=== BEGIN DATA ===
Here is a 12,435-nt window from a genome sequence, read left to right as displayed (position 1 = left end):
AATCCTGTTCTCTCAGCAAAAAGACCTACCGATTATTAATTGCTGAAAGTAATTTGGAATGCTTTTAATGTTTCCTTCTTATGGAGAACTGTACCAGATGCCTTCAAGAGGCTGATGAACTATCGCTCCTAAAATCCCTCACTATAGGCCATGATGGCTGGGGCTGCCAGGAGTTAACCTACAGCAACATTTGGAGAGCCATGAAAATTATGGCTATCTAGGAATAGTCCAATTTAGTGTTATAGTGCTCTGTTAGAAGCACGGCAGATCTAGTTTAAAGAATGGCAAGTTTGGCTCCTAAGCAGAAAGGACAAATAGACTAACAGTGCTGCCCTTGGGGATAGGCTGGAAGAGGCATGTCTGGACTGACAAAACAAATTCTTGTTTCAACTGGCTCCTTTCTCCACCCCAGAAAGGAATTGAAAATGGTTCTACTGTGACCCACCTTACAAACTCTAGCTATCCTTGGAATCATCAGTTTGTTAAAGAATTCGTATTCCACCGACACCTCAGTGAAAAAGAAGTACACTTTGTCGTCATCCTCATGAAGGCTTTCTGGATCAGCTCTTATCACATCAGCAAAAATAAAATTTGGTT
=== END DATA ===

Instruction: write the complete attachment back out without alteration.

Here is a 12,435-nt window from a genome sequence, read left to right as displayed (position 1 = left end):
AATCCTGTTCTCTCAGCAAAAAGACCTACCGATTATTAATTGCTGAAAGTAATTTGGAATGCTTTTAATGTTTCCTTCTTATGGAGAACTGTACCAGATGCCTTCAAGAGGCTGATGAACTATCGCTCCTAAAATCCCTCACTATAGGCCATGATGGCTGGGGCTGCCAGGAGTTAACCTACAGCAACATTTGGAGAGCCATGAAAATTATGGCTATCTAGGAATAGTCCAATTTAGTGTTATAGTGCTCTGTTAGAAGCACGGCAGATCTAGTTTAAAGAATGGCAAGTTTGGCTCCTAAGCAGAAAGGACAAATAGACTAACAGTGCTGCCCTTGGGGATAGGCTGGAAGAGGCATGTCTGGACTGACAAAACAAATTCTTGTTTCAACTGGCTCCTTTCTCCACCCCAGAAAGGAATTGAAAATGGTTCTACTGTGACCCACCTTACAAACTCTAGCTATCCTTGGAATCATCAGTTTGTTAAAGAATTCGTATTCCACCGACACCTCAGTGAAAAAGAAGTACACTTTGTCGTCATCCTCATGAAGGCTTTCTGGATCAGCTCTTATCACATCAGCAAAAATAAAATTTGGTT